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Positive Feedback ISSUE 6
april/may 2003


pass labs

X250 stereo amplifier

as reviewed by Mark Katz


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Photos taken by Dave Clark in his system





JMLabs Mezzo Utopias and Tannoy 12" Monitor Gold speakers in Lockwood studio cabinets (second system).

Kora Cosmos monoblock amplifiers and Eclipse preamplifier. Custom 300B monobloc SE amplifiers and Loesch-Wiesner line stage preamplifier (second system).

CEC TL-1 transport and Kora Hermes (latest version modified by Audio Magic). McIntosh MR-78 tuner. Cal Audio Icon Powerboss HDCD CD player, Luxman T117 tuner, Nakamichi 680 ZX cassette (second system).

Marigo Reference 3 digital interconnect. Tiff, Yamamura, and Marigo Gen II power cords. Kimber 8TC shotgun speaker cables and Goertz Triode interconnects.

API Power Wedge 116 Mk II for sources. Amps are plugged into a dedicated 20 amplifier line.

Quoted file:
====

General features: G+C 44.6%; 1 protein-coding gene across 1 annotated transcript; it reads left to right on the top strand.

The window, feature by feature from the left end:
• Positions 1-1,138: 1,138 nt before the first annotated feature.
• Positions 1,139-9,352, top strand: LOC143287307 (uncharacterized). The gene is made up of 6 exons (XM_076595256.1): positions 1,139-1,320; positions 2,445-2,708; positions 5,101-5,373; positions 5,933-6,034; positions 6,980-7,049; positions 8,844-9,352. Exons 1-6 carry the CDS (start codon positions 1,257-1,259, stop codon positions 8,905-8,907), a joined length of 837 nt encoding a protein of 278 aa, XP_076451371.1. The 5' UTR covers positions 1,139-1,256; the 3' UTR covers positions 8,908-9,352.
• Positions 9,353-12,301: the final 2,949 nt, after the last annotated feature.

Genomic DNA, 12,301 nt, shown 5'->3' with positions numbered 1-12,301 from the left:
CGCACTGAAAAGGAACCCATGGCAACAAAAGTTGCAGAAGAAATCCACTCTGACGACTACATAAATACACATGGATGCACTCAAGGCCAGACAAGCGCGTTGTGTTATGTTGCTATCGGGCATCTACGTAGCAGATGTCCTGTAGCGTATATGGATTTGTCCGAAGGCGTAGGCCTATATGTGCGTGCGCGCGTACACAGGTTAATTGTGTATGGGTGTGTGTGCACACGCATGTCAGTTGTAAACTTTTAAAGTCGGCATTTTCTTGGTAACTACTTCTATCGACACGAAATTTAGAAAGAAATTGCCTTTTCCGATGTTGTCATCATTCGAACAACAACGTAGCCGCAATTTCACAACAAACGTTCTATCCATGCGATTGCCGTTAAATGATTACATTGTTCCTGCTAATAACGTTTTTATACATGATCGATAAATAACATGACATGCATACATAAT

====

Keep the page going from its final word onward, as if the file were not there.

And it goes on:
The Pass X250 is the 2nd from the bottom of the Pass X series amp line. The smallest is the not so small X150, at 150 watts/channel and at the top are the 1000 watt per monobloc X1000 amps. These amps succeed the excellent Aleph series. The X250 weighs in at 100 pounds, but can be carried by two people with the help of the rear mounted handles. The front has a circular power switch and an attractive blue glowing meter that I believe conveys how much current the amp needs to draw. Wing-like protrusions that can be used as handles surround the meter and the whole amp has a brushed silver look. The back of this rather hefty stereo amp sports both single ended and balanced inputs and clever, large binding posts that are very easy to hand tighten. The binding posts are good for spades, but can’t be used on bananas since there’s nowhere to plug them. Also on the back is the obligatory IEC receptacle for the power cord, and the main power switch. The amp’s operation is intuitive. The manual gives the Nelson Pass design philosophy of low noise, very low distortion, achievable with only 2 stages of amplification and low global feedback using "Supersymmetry" and balanced circuitry. His discussion of distortion minimization makes good reading – in the user’s manual Of course, the proof is in the implementation